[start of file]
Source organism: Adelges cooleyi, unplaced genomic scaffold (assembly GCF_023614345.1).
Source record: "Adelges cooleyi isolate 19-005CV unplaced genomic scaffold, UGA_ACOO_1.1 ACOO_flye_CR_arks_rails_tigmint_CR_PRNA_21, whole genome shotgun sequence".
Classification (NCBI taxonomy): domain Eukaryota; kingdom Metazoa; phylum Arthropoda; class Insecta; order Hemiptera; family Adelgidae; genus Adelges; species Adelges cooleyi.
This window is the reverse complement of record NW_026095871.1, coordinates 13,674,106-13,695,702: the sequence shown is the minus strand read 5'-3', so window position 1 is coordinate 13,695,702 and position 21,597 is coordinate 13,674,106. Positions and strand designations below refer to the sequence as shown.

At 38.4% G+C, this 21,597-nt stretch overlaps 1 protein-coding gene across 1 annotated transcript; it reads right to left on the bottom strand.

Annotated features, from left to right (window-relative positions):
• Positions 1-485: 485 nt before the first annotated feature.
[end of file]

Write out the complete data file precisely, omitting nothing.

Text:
Source organism: Adelges cooleyi, unplaced genomic scaffold (assembly GCF_023614345.1).
Source record: "Adelges cooleyi isolate 19-005CV unplaced genomic scaffold, UGA_ACOO_1.1 ACOO_flye_CR_arks_rails_tigmint_CR_PRNA_21, whole genome shotgun sequence".
Classification (NCBI taxonomy): domain Eukaryota; kingdom Metazoa; phylum Arthropoda; class Insecta; order Hemiptera; family Adelgidae; genus Adelges; species Adelges cooleyi.
This window is the reverse complement of record NW_026095871.1, coordinates 13,674,106-13,695,702: the sequence shown is the minus strand read 5'-3', so window position 1 is coordinate 13,695,702 and position 21,597 is coordinate 13,674,106. Positions and strand designations below refer to the sequence as shown.

At 38.4% G+C, this 21,597-nt stretch overlaps 1 protein-coding gene across 1 annotated transcript; it reads right to left on the bottom strand.

Annotated features, from left to right (window-relative positions):
• Positions 1-485: 485 nt before the first annotated feature.